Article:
Saturday, 20 July 2013

Stepping back in time: Actun Tunichil Muknal Cave Tour, Belize

Located about an hour away from the town of San Ignacio by the Belize - Guatemalan border is the Actun Tunichil Muknal cave, or ATM cave for short. In English it translates to 'Cave of the Crystal Sepulchre' and locals know it as Xibalba, or for the uninitiated, Hell. This can possibly be attributed to the fact that it was a holy place for the Mayans and only the most important members of society, royalty for example, or those ready to face death and their fears could enter.

The cave was mainly used to make sacrifices to the Gods, with animal and human remains found among the pottery and stoneware. As a result of the pristine condition of some of the artifacts, the fact that everything is in such good condition and nothing else like this exists in the country or anywhere else for that matter, it is only a matter of time before this place is off limits to the public. Steps are already in place to ensure this happens so best make it down here quickly.

In Belize, if you have your own means of transport, most places can be visited without the aid of a guide but given the nature of this UNESCO World Heritage Site you can only visit on a tour with a registered guide with groups not allowed to exceed more than eight, excluding the guide. This allows for a more intimate tour and also ensures safety.

Once at the park entrance you have a 45 minute walk through the jungle where you cross streams but beyond that it isn't too taxing. At the rest stop you drop off your bags and head to the cave entrance, you don't need anything else with you at this stage. Cameras are banned from the tour now for two reasons: firstly, when in the cave many tourists were too preoccupied with taking photos and weren't looking where they were going which resulted in accidents, and secondly, last November someone dropped their camera onto a relic and broke it, nice one. As a result, no cameras are allowed, so the photos below are from past tours.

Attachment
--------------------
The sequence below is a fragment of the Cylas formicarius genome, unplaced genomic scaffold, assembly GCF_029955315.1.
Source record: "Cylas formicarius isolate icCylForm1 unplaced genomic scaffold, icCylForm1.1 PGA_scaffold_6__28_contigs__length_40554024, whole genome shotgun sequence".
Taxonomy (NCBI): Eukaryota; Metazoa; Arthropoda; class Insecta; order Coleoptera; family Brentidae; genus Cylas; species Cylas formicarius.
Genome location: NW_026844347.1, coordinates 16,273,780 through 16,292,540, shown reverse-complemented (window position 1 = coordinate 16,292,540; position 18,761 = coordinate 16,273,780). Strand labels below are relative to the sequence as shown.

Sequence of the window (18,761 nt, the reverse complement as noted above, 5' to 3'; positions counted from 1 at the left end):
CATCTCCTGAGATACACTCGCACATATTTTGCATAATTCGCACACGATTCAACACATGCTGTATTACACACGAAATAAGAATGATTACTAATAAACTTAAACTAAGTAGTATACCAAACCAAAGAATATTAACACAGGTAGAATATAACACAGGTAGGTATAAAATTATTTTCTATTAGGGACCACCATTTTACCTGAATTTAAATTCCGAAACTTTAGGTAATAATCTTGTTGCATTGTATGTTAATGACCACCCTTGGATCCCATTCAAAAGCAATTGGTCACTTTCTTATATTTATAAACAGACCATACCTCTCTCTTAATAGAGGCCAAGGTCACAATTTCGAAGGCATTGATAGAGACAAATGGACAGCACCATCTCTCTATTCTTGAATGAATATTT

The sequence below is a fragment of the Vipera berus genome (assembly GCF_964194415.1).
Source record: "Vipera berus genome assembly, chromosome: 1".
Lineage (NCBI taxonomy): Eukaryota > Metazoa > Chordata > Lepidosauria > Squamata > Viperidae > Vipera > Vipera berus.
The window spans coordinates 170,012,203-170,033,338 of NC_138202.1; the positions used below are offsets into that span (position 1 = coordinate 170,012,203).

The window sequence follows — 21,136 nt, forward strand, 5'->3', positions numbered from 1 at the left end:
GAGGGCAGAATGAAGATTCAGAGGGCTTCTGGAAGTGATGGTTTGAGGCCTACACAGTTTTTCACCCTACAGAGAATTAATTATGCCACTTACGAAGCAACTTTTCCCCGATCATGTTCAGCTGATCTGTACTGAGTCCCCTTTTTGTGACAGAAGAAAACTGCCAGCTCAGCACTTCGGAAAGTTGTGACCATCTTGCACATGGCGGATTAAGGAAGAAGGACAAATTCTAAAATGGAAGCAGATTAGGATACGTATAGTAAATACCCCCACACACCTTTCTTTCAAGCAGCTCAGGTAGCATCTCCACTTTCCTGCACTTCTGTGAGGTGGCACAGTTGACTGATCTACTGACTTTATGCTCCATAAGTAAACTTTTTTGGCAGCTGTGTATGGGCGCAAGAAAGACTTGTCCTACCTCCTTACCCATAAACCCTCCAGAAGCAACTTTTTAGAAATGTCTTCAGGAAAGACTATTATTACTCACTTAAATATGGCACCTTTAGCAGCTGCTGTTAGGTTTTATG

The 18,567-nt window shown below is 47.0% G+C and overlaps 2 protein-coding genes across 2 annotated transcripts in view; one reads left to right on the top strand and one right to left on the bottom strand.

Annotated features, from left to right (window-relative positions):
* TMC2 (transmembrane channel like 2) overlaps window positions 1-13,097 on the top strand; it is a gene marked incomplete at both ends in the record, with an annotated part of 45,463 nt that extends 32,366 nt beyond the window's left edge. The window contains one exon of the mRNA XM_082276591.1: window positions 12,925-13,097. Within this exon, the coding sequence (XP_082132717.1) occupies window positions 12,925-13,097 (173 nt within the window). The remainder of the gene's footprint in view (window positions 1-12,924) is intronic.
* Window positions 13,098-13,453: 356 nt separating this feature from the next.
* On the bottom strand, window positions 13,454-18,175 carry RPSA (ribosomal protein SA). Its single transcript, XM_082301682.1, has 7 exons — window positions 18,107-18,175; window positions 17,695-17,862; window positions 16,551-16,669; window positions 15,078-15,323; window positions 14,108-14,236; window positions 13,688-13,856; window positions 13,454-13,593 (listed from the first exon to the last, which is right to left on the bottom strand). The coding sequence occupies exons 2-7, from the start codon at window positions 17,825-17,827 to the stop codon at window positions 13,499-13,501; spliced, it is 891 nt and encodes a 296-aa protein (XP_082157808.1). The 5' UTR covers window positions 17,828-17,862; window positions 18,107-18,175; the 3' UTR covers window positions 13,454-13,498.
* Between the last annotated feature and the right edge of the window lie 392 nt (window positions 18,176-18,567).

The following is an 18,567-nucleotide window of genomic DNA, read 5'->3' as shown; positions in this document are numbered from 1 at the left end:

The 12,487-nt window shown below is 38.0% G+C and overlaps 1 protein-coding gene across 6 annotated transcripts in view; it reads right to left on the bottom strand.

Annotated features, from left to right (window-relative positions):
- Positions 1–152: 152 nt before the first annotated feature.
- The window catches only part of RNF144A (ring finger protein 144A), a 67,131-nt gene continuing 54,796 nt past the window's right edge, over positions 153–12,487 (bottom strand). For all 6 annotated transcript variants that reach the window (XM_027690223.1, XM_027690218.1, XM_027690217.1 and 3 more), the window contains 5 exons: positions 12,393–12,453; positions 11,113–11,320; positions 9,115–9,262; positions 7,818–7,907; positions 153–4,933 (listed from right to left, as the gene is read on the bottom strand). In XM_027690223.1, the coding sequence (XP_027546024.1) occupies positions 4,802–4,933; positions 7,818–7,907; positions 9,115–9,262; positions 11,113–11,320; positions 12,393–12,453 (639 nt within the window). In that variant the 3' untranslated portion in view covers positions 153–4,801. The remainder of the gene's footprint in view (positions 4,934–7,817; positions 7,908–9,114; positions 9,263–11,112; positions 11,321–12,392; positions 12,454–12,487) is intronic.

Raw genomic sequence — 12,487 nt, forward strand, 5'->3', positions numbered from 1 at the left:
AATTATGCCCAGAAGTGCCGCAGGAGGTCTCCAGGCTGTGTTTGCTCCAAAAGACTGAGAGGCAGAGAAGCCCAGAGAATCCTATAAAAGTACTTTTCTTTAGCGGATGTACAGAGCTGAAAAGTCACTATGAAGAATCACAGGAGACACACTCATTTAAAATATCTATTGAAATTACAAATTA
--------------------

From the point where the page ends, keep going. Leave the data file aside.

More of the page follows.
From the entrance you have to swim across to the other side and from here you are walking through the cave, checking out the giant stalactites and stalagmites, squeezing through tiny gaps, swimming through passages and making your way deeper into the cave. Around 45% of the tour is in water so expect to get a little cold. A helmet and flashlight are provided and sometimes the guide will tell you to switch off your lights: one, to show you just how dark it is in the cave, and two, to cast shadows with his own light where he would show us where the Mayans had carved into the stalagmites to create shadows which would have looked freaky back in the day with nothing but a torch to light the way.

After a short climb you enter the main chamber known as 'The Cathedral' where there are sacrificial alters and pottery at the beginning, the deeper you go you come across bones and skulls along with calcified pottery remains. Right at the back in an alcove lie the calcified remains of what is believed to have been a teenage girl who was sacrificed, she is known as 'The Crystal Maiden' and is one of the best preserved skeletons from the Mayan late period. She was also the last of 16 found bodies to have been sacrificed here and is also located in one of the most sacred spots which leads archaeologists to believe that she was someone important and that her sacrifice was a last ditch effort to appease the Gods. It is likely that it was drought that was these Mayans' downfall and not long after the caves were abandoned.

There are plenty of caves in the Cayo District in Belize, too many to see in one trip but if you get the chance to ever come here and the ATM cave is still open for business, I would strongly recommend going. I thought it was a little pricey at $90 (US this time) but definitely felt the experience was well worth it, after all, who doesn't like a bit of spelunking and steping back in time to a place even the Mayans were scared of?

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